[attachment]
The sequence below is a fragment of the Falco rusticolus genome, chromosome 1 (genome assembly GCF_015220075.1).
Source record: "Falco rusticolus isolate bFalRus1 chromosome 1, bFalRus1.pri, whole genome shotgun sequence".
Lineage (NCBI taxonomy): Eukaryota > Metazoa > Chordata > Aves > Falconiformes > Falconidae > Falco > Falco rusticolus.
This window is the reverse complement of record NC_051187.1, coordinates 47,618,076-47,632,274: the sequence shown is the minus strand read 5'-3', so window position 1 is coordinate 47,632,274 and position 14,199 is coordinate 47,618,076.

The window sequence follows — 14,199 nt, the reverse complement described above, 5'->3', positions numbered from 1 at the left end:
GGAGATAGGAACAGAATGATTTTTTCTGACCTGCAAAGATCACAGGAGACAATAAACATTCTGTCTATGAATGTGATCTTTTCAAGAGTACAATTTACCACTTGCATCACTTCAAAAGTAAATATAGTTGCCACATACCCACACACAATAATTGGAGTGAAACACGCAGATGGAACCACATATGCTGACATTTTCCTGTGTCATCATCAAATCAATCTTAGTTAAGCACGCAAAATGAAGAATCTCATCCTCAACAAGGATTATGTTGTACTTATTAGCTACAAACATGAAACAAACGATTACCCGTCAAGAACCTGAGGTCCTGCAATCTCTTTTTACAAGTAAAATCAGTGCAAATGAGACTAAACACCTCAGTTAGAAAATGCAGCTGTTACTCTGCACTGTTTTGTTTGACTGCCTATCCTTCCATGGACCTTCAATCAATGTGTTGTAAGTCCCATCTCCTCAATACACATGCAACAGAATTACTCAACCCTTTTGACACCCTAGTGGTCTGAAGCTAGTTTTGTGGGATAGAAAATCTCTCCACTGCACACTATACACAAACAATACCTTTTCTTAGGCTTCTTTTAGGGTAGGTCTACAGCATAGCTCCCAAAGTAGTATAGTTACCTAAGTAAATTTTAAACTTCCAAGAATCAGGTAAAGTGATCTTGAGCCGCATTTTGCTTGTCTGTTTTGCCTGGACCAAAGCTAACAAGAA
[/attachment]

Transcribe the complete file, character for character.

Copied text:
The sequence below is a fragment of the Falco rusticolus genome, chromosome 1 (genome assembly GCF_015220075.1).
Source record: "Falco rusticolus isolate bFalRus1 chromosome 1, bFalRus1.pri, whole genome shotgun sequence".
Lineage (NCBI taxonomy): Eukaryota > Metazoa > Chordata > Aves > Falconiformes > Falconidae > Falco > Falco rusticolus.
This window is the reverse complement of record NC_051187.1, coordinates 47,618,076-47,632,274: the sequence shown is the minus strand read 5'-3', so window position 1 is coordinate 47,632,274 and position 14,199 is coordinate 47,618,076.

The window sequence follows — 14,199 nt, the reverse complement described above, 5'->3', positions numbered from 1 at the left end:
GGAGATAGGAACAGAATGATTTTTTCTGACCTGCAAAGATCACAGGAGACAATAAACATTCTGTCTATGAATGTGATCTTTTCAAGAGTACAATTTACCACTTGCATCACTTCAAAAGTAAATATAGTTGCCACATACCCACACACAATAATTGGAGTGAAACACGCAGATGGAACCACATATGCTGACATTTTCCTGTGTCATCATCAAATCAATCTTAGTTAAGCACGCAAAATGAAGAATCTCATCCTCAACAAGGATTATGTTGTACTTATTAGCTACAAACATGAAACAAACGATTACCCGTCAAGAACCTGAGGTCCTGCAATCTCTTTTTACAAGTAAAATCAGTGCAAATGAGACTAAACACCTCAGTTAGAAAATGCAGCTGTTACTCTGCACTGTTTTGTTTGACTGCCTATCCTTCCATGGACCTTCAATCAATGTGTTGTAAGTCCCATCTCCTCAATACACATGCAACAGAATTACTCAACCCTTTTGACACCCTAGTGGTCTGAAGCTAGTTTTGTGGGATAGAAAATCTCTCCACTGCACACTATACACAAACAATACCTTTTCTTAGGCTTCTTTTAGGGTAGGTCTACAGCATAGCTCCCAAAGTAGTATAGTTACCTAAGTAAATTTTAAACTTCCAAGAATCAGGTAAAGTGATCTTGAGCCGCATTTTGCTTGTCTGTTTTGCCTGGACCAAAGCTAACAAGAA